The <() contains ()?> block can check whether a string is inside another string, but it does not tell one where the string is inside the other string. There are several algorithms that can do this. This article uses similar algorithms to Checking if a String Contains a String.

Method #1

Variables

The script uses the following 3 variables:

  • (location) stores the current group index and stores the result of the script
  • (grouper) stores the string to compare to (sub::custom)
  • (i) selects the region for the group itself

Script

define set location to location of [sub] in [base]
set [location v] to (1)
repeat (((length of (base)) - (length of (sub))) + (1))
    set [grouper v] to [] // this begins the grouping with a blank string
    set [i v] to (location)
    repeat (length of (sub)) // this groups together the current sequence
        set [grouper v] to (join (grouper) (letter (i) of (base)))
        change [i v] by (1)
    end
    if <(grouper) = (sub)> then
        stop [this script v] // stops the script when a match is found
    end
    change [location v] by (1)
end
set [location v] to [-1] // no location found

Method #2

This algorithm uses fewer variables than Method #1, but uses more blocks.

Variables

The script uses the following 3 variables:

  • (location) stores the current group index for (base::custom) and stores the result of the script
  • (i) stores the current group index for (sub::custom)

Script

define set location to location of (sub) in (base)
set [location v] to (1)
set [i v] to (1)
repeat (((length of (base))-(length of (sub)))+(1))
    if <(letter (location) of (base)) = (letter (i) of (sub))> then
        if <(length of (sub)) = (i)> then
            set [location v] to (((location)-(i))+(1))
            stop [this script v]
        end
        change [i v] by (1)
    else
        set [i v] to (<(letter (location) of (base)) = (letter (1) of (sub))>+(1))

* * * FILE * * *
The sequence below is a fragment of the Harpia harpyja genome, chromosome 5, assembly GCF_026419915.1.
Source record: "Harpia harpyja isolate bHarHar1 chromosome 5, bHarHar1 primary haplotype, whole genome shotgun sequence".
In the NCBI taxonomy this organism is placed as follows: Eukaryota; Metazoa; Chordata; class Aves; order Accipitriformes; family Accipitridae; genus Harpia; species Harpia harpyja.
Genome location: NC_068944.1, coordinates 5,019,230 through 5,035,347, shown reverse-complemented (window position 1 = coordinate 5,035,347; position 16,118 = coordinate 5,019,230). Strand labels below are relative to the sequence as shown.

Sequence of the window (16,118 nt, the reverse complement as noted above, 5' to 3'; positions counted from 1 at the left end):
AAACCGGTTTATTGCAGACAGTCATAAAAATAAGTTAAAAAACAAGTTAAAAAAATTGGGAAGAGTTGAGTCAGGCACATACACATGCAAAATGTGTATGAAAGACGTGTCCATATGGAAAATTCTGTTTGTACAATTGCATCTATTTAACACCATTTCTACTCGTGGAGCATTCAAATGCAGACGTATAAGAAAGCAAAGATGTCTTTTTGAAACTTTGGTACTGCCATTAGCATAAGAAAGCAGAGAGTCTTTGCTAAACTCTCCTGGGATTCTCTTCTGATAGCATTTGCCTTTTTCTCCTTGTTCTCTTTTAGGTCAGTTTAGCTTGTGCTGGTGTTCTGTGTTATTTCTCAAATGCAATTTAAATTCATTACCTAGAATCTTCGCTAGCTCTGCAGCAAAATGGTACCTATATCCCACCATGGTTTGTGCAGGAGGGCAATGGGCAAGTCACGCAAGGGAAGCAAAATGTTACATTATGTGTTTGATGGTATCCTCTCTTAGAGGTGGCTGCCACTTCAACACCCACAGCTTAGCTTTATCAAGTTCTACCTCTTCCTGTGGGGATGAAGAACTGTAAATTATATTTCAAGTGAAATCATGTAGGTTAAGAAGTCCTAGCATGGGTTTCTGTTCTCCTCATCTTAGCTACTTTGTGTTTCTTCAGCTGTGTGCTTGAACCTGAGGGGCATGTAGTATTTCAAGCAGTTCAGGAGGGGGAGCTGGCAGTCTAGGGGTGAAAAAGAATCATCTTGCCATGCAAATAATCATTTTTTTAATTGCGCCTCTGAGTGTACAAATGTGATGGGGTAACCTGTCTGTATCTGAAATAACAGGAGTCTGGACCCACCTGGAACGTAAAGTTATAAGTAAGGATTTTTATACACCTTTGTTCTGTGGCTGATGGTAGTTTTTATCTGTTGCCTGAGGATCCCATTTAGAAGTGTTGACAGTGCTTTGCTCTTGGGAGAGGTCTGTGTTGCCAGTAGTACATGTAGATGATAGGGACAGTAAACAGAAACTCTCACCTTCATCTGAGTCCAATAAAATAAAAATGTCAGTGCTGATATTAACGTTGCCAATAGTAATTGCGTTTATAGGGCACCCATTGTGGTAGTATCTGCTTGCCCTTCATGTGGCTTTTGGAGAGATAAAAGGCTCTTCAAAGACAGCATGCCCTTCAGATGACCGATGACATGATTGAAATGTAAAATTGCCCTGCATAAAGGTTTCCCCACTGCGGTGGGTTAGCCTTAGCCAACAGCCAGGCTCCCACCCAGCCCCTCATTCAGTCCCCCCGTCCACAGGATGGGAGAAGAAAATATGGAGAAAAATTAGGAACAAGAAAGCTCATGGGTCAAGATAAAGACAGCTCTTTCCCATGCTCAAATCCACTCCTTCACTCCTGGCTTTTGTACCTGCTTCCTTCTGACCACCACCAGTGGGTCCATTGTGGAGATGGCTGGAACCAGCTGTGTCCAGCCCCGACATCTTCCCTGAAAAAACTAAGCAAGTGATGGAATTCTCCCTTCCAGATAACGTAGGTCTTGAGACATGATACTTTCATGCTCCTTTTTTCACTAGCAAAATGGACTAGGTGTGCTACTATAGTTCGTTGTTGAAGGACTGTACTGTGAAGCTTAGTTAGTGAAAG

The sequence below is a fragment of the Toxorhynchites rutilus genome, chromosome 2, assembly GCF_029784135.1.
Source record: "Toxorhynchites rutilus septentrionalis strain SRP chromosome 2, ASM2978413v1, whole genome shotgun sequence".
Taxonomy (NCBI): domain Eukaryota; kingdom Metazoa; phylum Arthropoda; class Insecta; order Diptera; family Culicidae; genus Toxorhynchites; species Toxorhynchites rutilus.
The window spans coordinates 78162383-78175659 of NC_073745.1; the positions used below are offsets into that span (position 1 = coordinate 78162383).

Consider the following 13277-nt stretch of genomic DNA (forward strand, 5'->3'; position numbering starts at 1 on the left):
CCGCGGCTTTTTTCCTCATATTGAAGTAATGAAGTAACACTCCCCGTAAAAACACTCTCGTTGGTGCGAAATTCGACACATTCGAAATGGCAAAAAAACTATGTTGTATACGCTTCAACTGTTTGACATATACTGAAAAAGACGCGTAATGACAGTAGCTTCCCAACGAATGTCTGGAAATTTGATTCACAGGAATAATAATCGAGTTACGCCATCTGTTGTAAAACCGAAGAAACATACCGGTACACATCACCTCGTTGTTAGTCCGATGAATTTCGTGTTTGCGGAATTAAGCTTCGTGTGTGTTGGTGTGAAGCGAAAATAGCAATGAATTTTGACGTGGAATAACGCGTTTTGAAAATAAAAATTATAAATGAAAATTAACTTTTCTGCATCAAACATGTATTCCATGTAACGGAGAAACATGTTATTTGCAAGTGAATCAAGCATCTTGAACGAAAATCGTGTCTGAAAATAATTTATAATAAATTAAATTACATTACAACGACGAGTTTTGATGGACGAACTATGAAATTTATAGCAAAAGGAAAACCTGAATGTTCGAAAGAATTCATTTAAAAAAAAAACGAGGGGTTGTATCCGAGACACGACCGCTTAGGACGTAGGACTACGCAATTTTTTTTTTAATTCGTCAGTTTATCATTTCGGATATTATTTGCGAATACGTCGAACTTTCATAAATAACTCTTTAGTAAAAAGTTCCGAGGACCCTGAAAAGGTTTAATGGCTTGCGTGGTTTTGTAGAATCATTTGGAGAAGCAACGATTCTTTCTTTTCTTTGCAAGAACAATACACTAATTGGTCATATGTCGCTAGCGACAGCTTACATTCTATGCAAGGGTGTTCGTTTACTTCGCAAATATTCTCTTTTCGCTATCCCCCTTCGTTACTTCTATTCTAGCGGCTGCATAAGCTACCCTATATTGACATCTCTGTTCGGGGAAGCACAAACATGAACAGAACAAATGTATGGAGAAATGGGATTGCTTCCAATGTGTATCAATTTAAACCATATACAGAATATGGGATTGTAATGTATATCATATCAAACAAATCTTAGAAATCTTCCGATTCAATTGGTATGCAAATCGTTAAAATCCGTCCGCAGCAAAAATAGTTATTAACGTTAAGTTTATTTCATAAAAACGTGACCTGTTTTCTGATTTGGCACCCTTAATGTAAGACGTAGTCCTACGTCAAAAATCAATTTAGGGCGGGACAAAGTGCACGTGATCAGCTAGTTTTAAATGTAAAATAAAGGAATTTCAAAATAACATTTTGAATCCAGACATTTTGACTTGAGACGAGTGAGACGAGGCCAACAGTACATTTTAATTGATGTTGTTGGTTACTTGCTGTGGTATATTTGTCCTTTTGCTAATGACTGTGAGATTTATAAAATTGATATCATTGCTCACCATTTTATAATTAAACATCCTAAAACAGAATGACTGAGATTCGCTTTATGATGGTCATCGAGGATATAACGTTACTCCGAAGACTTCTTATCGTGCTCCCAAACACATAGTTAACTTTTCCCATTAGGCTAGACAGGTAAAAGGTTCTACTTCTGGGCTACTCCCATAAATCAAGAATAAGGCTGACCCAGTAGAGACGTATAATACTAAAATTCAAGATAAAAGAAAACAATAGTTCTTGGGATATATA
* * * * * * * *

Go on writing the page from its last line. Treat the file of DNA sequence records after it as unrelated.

end
    change [location v] by (1)
end
set [location v] to (-1) // no location found

Method #3

This algorithm can also be used to find the location of a string within a string, but is less efficient and takes up more processing power.

Variables

The script uses the following 5 variables:

  • (starting letter) is the variable used to define what letter the current combination begins with.
  • (ending letter) is the variable used to define what letter the current combination ends with.
  • (letter#) is the variable used to define what specific letter if the string is being added on.
  • (changer) is the variable used to combine and check each possible combination.
  • (output) is the return statement.

Script

define check if [string a] contains [string b] // the custom block is checking if "string b" is in any combination in "string a"
set [output v] to [0] // because it will turn true throughout the combinations, if so
set [starting letter v] to [1] // sets the base letter originally to "1" for organization
set [ending letter v] to (length of (string a))
repeat (length of (string a)) // because the base, starting letter must be iterated by "1" by the length of the string itself
    set [changer v] to [] // set it to nothing so far
    repeat (length of (string a)) // to iterate through "string a" while changing the ending letter by "-1" the length of "string a"
        set [letter# v] to (starting letter) // so the first letter is added on
        repeat (((ending letter) - (starting letter)) + (1)) // so it tests the combination consisting of all characters from the starting letter to the ending one
            set [changer v] to (join (changer) (letter (letter#) of (string a))) // adds a letter to the combination
            change [letter# v] by (1) // moves on to the next letter to add to the combination
            if <(changer) = (string b)> then // checks if the combination is true and within "string a"
                set [output v] to (starting letter) // shows that "string b" is within "string a"
            end
        end
        change [ending letter v] by (-1) // for testing out the next combination group with the same base, starting letter
        set [changer v] to [] // resets the variable to prepare for a new group of combinations
    end
    set [changer v] to [] // resets the variable
    change [starting letter v] by (1) // prepares for the next combination group with each combination beginning with the next base letter
    set [ending letter v] to (length of (string a)) // since the "ending letter" value decreases by "1" each group
end
if <(string a) = (string b)> then // for the case of "string a" and "string b" both being blank and the above script not functioning therefore
    set [output v] to [1]
end
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